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Students, Faculty + Alumni

Alumna Caroline Shaw wins 2013 Pulitzer Prize in Music

Caroline Shaw '07MMCaroline Shaw ’07 MM has been named the winner of the 2013 Pulitzer Prize in Music. She  receives the prestigious award for her "Partita for 8 Voices," written for the vocal ensemble Roomful of Teeth and released on New Amsterdam Records.

The award citation calls "Partita for 8 Voices" a "highly polished and inventive a cappella work uniquely embracing speech, whispers, sighs, murmurs, wordless melodies and novel vocal effects."

The Pulitzer Prize in Music is for a "distinguished musical composition by an American that has had its first performance or recording in the United States during the year."

YSM faculty member Aaron Jay Kernis ’83MM was also a finalist for the award for his "Pieces of Winter Sky," which premiered last November 15 at Lincoln Theater, University of Hartford. The citation calls "Pieces of Winter Sky" a "luminous work that takes listeners into a mystical realm marked by taut expressive control and extraordinarily subtle changes of tone, texture and nuance. The third finalist was Wadada Leo Smith for "Ten Freedom Summers," hailed as "an expansive jazz work that memorializes 10 key moments in the history of civil rights in America, fusing composed and improvised passages into powerful, eloquent music."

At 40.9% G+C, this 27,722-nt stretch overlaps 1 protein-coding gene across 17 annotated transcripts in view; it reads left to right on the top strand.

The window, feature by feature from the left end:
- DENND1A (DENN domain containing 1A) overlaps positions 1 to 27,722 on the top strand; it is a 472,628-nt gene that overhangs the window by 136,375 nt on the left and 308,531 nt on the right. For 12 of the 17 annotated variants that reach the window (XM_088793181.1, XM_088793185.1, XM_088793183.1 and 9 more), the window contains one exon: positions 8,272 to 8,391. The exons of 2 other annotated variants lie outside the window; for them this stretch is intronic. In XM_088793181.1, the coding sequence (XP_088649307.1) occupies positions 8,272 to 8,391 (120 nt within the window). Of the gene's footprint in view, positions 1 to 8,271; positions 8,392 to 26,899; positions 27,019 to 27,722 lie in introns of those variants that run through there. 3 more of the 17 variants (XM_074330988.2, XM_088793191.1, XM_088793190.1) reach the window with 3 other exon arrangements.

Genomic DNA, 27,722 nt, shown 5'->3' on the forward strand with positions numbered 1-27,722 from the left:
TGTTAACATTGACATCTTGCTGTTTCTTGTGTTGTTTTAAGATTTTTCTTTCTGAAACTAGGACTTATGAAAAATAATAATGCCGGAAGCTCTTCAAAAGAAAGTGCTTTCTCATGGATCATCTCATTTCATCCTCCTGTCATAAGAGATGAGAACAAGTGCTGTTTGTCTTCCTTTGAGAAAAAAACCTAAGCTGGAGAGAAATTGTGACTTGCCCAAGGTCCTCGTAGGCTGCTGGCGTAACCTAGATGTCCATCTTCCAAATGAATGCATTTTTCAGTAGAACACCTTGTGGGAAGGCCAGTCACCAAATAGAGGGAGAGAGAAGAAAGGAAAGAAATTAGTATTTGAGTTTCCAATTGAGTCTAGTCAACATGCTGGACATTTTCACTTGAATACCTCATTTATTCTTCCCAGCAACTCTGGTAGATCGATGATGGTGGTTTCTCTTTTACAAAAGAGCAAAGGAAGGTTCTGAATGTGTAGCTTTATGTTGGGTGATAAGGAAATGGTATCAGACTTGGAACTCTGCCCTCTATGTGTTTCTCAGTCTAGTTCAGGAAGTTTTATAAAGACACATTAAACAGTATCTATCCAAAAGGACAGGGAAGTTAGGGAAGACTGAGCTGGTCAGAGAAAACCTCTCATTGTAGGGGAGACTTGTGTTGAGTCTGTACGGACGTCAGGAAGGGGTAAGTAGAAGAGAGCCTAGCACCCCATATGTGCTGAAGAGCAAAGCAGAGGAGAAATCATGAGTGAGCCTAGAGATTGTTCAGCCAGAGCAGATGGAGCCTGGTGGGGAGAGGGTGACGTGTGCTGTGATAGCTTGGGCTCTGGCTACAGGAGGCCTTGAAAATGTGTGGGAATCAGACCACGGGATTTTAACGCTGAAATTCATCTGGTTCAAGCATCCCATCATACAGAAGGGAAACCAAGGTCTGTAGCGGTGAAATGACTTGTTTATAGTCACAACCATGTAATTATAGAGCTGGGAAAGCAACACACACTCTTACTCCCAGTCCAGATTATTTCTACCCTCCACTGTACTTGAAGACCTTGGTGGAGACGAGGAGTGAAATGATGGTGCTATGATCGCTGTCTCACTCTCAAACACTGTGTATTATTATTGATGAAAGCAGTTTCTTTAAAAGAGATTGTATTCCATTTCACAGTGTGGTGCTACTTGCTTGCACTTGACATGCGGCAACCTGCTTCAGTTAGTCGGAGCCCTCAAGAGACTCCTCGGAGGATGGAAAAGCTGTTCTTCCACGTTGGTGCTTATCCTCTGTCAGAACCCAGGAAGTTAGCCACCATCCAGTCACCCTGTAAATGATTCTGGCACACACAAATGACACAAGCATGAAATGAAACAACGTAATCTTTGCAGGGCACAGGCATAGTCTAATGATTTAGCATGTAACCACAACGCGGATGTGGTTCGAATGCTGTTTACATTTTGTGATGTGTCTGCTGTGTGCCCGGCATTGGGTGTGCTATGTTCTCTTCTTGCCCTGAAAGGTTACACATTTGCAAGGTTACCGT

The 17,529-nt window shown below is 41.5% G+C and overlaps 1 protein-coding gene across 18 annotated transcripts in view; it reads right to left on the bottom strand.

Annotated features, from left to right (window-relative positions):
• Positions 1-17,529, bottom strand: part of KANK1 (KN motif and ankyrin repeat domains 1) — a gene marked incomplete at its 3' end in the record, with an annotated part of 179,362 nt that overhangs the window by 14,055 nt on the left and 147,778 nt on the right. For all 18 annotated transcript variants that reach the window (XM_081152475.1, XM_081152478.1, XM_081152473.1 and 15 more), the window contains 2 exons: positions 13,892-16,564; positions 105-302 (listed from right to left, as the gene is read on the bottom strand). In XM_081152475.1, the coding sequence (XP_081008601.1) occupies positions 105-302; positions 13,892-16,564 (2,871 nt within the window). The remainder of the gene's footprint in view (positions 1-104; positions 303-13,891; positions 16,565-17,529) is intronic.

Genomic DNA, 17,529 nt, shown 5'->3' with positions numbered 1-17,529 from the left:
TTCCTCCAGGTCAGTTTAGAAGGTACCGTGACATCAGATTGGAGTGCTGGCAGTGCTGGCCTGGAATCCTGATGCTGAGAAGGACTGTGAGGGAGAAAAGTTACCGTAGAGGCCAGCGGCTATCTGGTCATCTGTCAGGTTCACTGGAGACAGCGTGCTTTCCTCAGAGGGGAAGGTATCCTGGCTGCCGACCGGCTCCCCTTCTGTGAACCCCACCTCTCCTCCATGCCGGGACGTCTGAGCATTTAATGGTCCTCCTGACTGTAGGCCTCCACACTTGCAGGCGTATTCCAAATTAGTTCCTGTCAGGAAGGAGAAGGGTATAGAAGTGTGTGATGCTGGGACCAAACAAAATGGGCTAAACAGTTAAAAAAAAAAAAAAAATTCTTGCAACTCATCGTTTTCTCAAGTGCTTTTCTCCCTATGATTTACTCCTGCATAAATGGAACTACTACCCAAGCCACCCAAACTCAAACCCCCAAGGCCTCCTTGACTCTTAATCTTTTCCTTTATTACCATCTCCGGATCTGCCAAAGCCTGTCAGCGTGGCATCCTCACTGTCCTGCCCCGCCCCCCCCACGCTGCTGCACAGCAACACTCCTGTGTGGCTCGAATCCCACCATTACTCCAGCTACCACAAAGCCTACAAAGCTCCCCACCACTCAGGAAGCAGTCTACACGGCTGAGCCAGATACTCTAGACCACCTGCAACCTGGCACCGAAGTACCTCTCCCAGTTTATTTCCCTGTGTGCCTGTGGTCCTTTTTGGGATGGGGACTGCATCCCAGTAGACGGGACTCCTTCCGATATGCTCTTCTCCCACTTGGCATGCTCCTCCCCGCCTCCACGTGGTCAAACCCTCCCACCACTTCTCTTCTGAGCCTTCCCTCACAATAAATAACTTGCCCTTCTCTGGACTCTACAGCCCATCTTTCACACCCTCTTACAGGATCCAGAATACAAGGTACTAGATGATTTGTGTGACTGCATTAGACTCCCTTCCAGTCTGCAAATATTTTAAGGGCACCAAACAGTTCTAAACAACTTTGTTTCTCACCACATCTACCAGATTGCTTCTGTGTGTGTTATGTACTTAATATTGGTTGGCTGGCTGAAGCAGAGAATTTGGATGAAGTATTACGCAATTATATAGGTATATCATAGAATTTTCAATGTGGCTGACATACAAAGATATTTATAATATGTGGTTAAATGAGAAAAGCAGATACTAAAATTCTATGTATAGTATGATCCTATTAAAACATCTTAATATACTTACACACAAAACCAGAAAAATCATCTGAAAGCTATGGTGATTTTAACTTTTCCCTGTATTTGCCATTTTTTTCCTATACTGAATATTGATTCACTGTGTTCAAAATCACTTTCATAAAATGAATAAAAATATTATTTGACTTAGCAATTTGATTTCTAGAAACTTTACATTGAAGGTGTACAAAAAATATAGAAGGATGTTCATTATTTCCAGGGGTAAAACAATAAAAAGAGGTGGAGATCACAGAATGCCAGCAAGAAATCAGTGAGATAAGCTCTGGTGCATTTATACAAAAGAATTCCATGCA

Caroline Adelaide Shaw is a New York-based musician, appearing in many guises. She performs primarily as a violinist with the American Contemporary Music Ensemble (ACME) and as a vocalist with Roomful of Teeth. She also works with the Trinity Wall Street Choir, Alarm Will Sound, Wordless Music, Signal, The Yehudim, Victoire, the Mark Morris Dance Group Ensemble, and Opera Cabal. Caroline's music has been performed by So Percussion, ACME, the Brentano Quartet, and Roomful of Teeth, and her collaboration with artist Jane Philbrick is part of a permanent landscape installation at Mass MoCA. Caroline has been a Yale Baroque Ensemble fellow and a Rice University Goliard fellow. She was a recipient of the infamous Thomas J. Watson fellowship, to study historical formal gardens and landscape architecture in Europe.